Two rival chiefs had sought her as wife, but she was Kamehameha’s prize, enabling him to align himself with some of the most sacred and thus most powerful ali’i of Maui. The missionary Hiram Bingham, not given to praising women for their beauty, wrote in 1823, when Kaʻahumanu was fifty-five years old, that she was “sprightly, and beautiful for a Polynesian, and engaging when young…Kamehameha was exceedingly jealous of her.” She was six feet tall, and without blemish. Kamakau wrote that her arms were like the inside of a banana stalk:
…her fingers tapering, her palms pliable like kukunene grass, graceful in repose, her cheeks long in shape and pink as the bud of a banana stem; her eyes like those of a dove or the moho bird; her nose narrow and straight, in admirable proportion to her cheeks; her arched eyebrows shaped to the breadth of her forehead; her hair dark, wavy, and fine; her skin very light. Of Kamehameha’s two possessions, his wife and his kingdom, she was the more beautiful.
It is said that upon their marriage, Kamehameha built a stone wall at Kauhola Point in Kohala to make a small protected cove where he could teach her to swim, although it seems unlikely that she would not have known this essential skill by adolescence. He did teach her to surf, and throughout her life, she was a keen and skillful surfer. John Papa I’i described one of her favorite surfing spots in Kohala:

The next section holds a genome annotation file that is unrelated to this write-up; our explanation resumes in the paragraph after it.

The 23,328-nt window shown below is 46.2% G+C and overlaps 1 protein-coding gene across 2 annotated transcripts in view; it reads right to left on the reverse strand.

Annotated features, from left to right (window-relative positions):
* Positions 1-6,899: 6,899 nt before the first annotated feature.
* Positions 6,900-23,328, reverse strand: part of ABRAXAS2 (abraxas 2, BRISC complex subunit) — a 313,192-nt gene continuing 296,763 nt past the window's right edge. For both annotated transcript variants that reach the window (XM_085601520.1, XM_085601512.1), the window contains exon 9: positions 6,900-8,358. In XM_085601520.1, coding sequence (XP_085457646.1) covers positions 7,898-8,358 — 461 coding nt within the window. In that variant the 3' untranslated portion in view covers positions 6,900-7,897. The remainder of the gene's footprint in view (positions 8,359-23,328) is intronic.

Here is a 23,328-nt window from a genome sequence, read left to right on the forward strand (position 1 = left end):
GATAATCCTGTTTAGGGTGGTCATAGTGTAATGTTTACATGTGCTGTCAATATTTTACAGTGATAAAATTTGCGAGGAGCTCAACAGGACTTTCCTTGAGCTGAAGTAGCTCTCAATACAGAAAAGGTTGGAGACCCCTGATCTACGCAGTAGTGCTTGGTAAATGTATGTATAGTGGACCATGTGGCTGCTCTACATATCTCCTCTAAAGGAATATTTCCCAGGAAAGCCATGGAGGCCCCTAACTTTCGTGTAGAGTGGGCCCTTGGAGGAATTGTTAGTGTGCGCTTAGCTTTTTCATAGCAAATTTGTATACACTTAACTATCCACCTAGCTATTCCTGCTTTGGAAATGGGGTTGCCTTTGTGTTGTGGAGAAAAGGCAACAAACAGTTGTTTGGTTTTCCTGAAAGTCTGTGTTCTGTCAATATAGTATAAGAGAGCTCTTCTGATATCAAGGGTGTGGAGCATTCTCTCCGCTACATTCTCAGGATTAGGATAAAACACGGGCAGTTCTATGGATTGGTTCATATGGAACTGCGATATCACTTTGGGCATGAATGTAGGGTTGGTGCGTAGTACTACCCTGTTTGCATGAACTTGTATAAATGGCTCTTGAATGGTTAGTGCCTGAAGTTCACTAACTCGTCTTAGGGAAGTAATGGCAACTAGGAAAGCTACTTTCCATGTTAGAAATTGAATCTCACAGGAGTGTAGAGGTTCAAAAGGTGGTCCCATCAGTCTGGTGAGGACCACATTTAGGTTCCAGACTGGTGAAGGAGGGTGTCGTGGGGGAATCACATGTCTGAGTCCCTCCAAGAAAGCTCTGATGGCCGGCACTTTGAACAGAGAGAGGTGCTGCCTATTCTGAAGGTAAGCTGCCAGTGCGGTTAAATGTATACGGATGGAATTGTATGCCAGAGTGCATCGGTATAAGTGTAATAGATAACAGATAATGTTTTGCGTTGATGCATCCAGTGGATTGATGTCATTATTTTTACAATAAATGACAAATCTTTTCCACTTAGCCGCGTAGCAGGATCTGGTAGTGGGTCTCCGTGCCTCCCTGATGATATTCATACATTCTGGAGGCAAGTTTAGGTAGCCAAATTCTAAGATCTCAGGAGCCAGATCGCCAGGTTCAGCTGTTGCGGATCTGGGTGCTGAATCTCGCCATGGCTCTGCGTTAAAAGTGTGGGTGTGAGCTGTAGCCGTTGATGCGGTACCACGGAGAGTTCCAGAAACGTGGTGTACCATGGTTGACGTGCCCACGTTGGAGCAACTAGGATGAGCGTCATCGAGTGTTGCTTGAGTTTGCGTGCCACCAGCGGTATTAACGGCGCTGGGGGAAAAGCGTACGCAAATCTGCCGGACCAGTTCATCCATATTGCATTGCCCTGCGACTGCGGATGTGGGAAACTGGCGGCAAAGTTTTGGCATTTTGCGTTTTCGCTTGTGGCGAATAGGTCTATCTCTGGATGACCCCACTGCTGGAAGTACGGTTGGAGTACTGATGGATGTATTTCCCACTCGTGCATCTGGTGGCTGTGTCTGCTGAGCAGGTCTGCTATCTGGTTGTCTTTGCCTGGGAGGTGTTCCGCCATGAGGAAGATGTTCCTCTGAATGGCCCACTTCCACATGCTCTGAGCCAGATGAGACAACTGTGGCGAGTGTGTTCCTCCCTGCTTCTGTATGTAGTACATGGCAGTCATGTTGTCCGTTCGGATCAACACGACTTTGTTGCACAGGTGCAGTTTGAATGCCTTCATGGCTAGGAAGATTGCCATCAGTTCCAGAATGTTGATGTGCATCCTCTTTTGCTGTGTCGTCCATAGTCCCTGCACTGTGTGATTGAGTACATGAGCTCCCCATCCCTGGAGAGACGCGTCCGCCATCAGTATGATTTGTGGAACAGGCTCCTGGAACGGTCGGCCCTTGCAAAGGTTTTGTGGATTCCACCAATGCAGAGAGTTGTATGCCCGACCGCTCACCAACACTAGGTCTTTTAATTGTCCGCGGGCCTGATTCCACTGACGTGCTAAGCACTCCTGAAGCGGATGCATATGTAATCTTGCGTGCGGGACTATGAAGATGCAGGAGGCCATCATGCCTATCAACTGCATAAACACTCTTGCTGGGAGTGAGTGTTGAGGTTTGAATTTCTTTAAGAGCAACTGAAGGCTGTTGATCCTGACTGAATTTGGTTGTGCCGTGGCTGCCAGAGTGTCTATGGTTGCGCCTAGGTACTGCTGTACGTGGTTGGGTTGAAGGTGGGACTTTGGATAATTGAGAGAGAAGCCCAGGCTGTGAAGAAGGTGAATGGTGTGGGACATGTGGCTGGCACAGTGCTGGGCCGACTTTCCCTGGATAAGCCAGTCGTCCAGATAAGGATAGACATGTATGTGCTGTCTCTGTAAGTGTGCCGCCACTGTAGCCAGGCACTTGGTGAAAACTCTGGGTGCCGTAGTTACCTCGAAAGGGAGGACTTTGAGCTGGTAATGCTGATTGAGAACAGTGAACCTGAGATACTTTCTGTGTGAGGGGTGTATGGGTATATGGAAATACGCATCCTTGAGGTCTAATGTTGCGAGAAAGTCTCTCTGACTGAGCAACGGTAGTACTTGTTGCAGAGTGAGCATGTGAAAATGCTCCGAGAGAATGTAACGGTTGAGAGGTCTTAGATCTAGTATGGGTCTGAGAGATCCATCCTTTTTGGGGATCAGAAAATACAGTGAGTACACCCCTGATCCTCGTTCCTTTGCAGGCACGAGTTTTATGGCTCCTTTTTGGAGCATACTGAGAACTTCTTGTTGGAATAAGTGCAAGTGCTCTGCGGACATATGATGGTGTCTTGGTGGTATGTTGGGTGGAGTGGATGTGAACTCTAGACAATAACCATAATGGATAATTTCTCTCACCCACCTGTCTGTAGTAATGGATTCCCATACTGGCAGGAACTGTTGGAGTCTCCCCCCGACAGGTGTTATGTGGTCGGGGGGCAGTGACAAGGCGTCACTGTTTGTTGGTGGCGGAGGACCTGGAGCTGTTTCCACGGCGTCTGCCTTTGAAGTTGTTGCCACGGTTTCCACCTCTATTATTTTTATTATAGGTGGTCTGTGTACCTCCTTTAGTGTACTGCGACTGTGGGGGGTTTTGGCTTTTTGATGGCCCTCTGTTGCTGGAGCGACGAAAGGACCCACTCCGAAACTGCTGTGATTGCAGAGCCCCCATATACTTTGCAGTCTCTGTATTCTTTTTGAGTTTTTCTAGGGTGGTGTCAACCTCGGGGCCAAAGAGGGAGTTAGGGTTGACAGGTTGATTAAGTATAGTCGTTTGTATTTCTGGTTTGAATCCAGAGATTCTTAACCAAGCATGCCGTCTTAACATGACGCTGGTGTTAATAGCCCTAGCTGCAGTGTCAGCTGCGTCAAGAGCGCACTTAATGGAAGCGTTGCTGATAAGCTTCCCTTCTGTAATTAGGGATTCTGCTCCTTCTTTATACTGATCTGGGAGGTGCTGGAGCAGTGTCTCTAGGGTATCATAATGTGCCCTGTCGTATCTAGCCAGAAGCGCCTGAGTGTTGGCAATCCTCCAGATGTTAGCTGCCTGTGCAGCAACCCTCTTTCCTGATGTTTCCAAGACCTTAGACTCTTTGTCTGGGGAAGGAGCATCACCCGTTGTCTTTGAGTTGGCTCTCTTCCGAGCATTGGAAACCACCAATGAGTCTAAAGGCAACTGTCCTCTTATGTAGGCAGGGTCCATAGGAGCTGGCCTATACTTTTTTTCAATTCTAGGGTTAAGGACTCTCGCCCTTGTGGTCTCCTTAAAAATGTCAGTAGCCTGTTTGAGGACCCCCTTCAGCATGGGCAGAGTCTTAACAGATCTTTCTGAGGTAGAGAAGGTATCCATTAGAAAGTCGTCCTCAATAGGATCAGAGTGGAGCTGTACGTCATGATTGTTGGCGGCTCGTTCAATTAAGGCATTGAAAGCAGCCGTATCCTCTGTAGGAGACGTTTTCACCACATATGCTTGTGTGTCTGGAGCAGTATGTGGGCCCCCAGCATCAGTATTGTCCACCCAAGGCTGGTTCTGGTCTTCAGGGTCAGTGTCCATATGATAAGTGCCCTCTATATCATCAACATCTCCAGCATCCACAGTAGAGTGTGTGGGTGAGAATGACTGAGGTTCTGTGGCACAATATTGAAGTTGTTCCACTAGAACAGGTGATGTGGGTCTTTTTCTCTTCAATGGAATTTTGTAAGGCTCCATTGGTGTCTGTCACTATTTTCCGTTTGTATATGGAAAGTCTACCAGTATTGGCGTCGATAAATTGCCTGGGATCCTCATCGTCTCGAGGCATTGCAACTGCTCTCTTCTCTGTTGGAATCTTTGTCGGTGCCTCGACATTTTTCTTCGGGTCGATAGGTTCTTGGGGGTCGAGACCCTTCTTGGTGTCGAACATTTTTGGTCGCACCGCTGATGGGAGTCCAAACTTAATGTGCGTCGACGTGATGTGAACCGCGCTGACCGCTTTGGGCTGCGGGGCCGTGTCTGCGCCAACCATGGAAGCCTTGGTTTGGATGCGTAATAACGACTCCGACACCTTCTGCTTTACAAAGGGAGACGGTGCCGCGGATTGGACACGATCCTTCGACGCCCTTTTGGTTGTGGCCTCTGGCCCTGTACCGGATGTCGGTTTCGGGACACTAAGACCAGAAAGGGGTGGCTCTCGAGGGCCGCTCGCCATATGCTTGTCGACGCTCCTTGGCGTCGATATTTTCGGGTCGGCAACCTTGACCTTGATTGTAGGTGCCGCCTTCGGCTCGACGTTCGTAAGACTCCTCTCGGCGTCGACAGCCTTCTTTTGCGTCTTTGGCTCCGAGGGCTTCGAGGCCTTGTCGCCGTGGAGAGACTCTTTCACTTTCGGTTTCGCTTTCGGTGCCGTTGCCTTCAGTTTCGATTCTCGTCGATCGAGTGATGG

Kekahau was a kama’aina [old-timer] of the place, and it was he who led Ka’ahumanu to the surf of Maliu…As the story goes, Ka’ahumanu and Kekakau swam or went by canoe to the spot where the surf rose. Before they left, Kekakau talked with the king about the nature of the surf and showed Ka’ahumanu the places to land, which would be signaled by the waving of a white tapa. If the tapa was moved to the right or to the left, she was to go to the side indicated before the sea rose up high and overwhelmed her. If the tapa was spread out, or perhaps wadded into a ball, the signal meant to go in on the middle of the wave.